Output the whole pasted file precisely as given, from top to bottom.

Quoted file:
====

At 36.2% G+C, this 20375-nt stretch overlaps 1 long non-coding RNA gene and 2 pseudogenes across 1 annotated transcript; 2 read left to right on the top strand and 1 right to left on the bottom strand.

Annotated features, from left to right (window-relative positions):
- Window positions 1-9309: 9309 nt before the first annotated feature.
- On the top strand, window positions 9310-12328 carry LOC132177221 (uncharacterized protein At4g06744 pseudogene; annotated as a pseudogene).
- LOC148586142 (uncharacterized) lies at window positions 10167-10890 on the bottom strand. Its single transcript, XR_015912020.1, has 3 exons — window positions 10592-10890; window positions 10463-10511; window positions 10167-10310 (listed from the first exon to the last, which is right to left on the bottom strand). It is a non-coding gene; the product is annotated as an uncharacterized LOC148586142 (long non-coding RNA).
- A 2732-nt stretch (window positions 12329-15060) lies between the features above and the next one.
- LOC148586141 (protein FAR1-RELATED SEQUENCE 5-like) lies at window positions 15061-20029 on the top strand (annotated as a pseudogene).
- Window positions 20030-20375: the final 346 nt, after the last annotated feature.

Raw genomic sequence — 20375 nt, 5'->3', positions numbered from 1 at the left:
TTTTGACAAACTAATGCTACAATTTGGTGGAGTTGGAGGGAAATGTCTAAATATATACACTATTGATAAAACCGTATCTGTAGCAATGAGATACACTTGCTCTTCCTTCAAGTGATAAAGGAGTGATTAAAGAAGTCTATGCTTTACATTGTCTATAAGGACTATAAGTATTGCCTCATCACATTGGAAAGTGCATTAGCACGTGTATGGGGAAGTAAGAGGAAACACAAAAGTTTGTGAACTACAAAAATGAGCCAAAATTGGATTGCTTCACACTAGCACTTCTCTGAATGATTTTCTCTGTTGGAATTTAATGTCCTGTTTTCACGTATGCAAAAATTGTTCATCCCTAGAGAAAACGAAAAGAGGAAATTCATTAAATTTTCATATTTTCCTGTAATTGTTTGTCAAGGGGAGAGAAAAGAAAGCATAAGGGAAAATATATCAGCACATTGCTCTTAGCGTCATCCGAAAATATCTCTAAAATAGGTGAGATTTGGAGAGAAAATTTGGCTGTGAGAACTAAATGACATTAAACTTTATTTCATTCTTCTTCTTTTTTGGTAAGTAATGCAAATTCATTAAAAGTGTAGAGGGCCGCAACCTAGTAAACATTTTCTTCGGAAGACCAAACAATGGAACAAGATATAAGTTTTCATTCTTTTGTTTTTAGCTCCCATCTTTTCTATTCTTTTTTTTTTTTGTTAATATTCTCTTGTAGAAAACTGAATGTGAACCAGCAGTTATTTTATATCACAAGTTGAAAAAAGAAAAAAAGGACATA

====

At 36.2% G+C, this 20375-nt stretch overlaps 1 long non-coding RNA gene and 2 pseudogenes across 1 annotated transcript; 2 read left to right on the top strand and 1 right to left on the bottom strand.

Annotated features, from left to right (window-relative positions):
- Window positions 1-9309: 9309 nt before the first annotated feature.
- On the top strand, window positions 9310-12328 carry LOC132177221 (uncharacterized protein At4g06744 pseudogene; annotated as a pseudogene).
- LOC148586142 (uncharacterized) lies at window positions 10167-10890 on the bottom strand. Its single transcript, XR_015912020.1, has 3 exons — window positions 10592-10890; window positions 10463-10511; window positions 10167-10310 (listed from the first exon to the last, which is right to left on the bottom strand). It is a non-coding gene; the product is annotated as an uncharacterized LOC148586142 (long non-coding RNA).
- A 2732-nt stretch (window positions 12329-15060) lies between the features above and the next one.
- LOC148586141 (protein FAR1-RELATED SEQUENCE 5-like) lies at window positions 15061-20029 on the top strand (annotated as a pseudogene).
- Window positions 20030-20375: the final 346 nt, after the last annotated feature.

Raw genomic sequence — 20375 nt, 5'->3', positions numbered from 1 at the left:
TTTTGACAAACTAATGCTACAATTTGGTGGAGTTGGAGGGAAATGTCTAAATATATACACTATTGATAAAACCGTATCTGTAGCAATGAGATACACTTGCTCTTCCTTCAAGTGATAAAGGAGTGATTAAAGAAGTCTATGCTTTACATTGTCTATAAGGACTATAAGTATTGCCTCATCACATTGGAAAGTGCATTAGCACGTGTATGGGGAAGTAAGAGGAAACACAAAAGTTTGTGAACTACAAAAATGAGCCAAAATTGGATTGCTTCACACTAGCACTTCTCTGAATGATTTTCTCTGTTGGAATTTAATGTCCTGTTTTCACGTATGCAAAAATTGTTCATCCCTAGAGAAAACGAAAAGAGGAAATTCATTAAATTTTCATATTTTCCTGTAATTGTTTGTCAAGGGGAGAGAAAAGAAAGCATAAGGGAAAATATATCAGCACATTGCTCTTAGCGTCATCCGAAAATATCTCTAAAATAGGTGAGATTTGGAGAGAAAATTTGGCTGTGAGAACTAAATGACATTAAACTTTATTTCATTCTTCTTCTTTTTTGGTAAGTAATGCAAATTCATTAAAAGTGTAGAGGGCCGCAACCTAGTAAACATTTTCTTCGGAAGACCAAACAATGGAACAAGATATAAGTTTTCATTCTTTTGTTTTTAGCTCCCATCTTTTCTATTCTTTTTTTTTTTTGTTAATATTCTCTTGTAGAAAACTGAATGTGAACCAGCAGTTATTTTATATCACAAGTTGAAAAAAGAAAAAAAGGACATA